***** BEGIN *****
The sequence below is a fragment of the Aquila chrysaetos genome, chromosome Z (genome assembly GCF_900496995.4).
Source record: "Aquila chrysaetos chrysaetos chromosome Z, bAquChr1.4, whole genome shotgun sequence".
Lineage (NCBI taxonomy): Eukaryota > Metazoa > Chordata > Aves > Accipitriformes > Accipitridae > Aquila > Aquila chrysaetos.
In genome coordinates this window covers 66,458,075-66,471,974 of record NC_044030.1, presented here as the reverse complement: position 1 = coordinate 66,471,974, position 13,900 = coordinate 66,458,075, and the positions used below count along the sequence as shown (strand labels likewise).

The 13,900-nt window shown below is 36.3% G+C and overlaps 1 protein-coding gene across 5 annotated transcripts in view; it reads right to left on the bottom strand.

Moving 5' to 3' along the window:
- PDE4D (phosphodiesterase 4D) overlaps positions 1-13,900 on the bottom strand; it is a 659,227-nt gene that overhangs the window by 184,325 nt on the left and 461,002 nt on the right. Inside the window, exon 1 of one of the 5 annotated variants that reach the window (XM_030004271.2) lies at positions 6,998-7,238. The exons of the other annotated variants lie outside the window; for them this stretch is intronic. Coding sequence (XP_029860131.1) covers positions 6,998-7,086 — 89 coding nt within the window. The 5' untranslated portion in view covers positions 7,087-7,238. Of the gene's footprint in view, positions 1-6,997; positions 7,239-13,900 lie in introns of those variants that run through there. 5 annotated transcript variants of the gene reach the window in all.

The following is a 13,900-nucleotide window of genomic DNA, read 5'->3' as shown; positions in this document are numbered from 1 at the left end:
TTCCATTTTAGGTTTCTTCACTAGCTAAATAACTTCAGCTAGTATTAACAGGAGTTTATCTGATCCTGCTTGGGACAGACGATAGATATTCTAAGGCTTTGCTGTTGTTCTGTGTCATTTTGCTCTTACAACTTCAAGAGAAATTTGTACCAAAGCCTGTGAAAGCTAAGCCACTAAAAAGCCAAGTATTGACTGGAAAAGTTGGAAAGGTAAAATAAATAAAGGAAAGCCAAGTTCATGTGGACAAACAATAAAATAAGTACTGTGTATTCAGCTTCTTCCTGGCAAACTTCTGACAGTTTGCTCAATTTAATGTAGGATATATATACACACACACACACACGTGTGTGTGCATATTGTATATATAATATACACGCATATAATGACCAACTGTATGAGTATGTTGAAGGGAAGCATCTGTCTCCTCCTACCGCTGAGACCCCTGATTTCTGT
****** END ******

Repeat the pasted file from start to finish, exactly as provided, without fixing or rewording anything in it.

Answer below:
The sequence below is a fragment of the Aquila chrysaetos genome, chromosome Z (genome assembly GCF_900496995.4).
Source record: "Aquila chrysaetos chrysaetos chromosome Z, bAquChr1.4, whole genome shotgun sequence".
Lineage (NCBI taxonomy): Eukaryota > Metazoa > Chordata > Aves > Accipitriformes > Accipitridae > Aquila > Aquila chrysaetos.
In genome coordinates this window covers 66,458,075-66,471,974 of record NC_044030.1, presented here as the reverse complement: position 1 = coordinate 66,471,974, position 13,900 = coordinate 66,458,075, and the positions used below count along the sequence as shown (strand labels likewise).

The 13,900-nt window shown below is 36.3% G+C and overlaps 1 protein-coding gene across 5 annotated transcripts in view; it reads right to left on the bottom strand.

Moving 5' to 3' along the window:
- PDE4D (phosphodiesterase 4D) overlaps positions 1-13,900 on the bottom strand; it is a 659,227-nt gene that overhangs the window by 184,325 nt on the left and 461,002 nt on the right. Inside the window, exon 1 of one of the 5 annotated variants that reach the window (XM_030004271.2) lies at positions 6,998-7,238. The exons of the other annotated variants lie outside the window; for them this stretch is intronic. Coding sequence (XP_029860131.1) covers positions 6,998-7,086 — 89 coding nt within the window. The 5' untranslated portion in view covers positions 7,087-7,238. Of the gene's footprint in view, positions 1-6,997; positions 7,239-13,900 lie in introns of those variants that run through there. 5 annotated transcript variants of the gene reach the window in all.

The following is a 13,900-nucleotide window of genomic DNA, read 5'->3' as shown; positions in this document are numbered from 1 at the left end:
TTCCATTTTAGGTTTCTTCACTAGCTAAATAACTTCAGCTAGTATTAACAGGAGTTTATCTGATCCTGCTTGGGACAGACGATAGATATTCTAAGGCTTTGCTGTTGTTCTGTGTCATTTTGCTCTTACAACTTCAAGAGAAATTTGTACCAAAGCCTGTGAAAGCTAAGCCACTAAAAAGCCAAGTATTGACTGGAAAAGTTGGAAAGGTAAAATAAATAAAGGAAAGCCAAGTTCATGTGGACAAACAATAAAATAAGTACTGTGTATTCAGCTTCTTCCTGGCAAACTTCTGACAGTTTGCTCAATTTAATGTAGGATATATATACACACACACACACACGTGTGTGTGCATATTGTATATATAATATACACGCATATAATGACCAACTGTATGAGTATGTTGAAGGGAAGCATCTGTCTCCTCCTACCGCTGAGACCCCTGATTTCTGT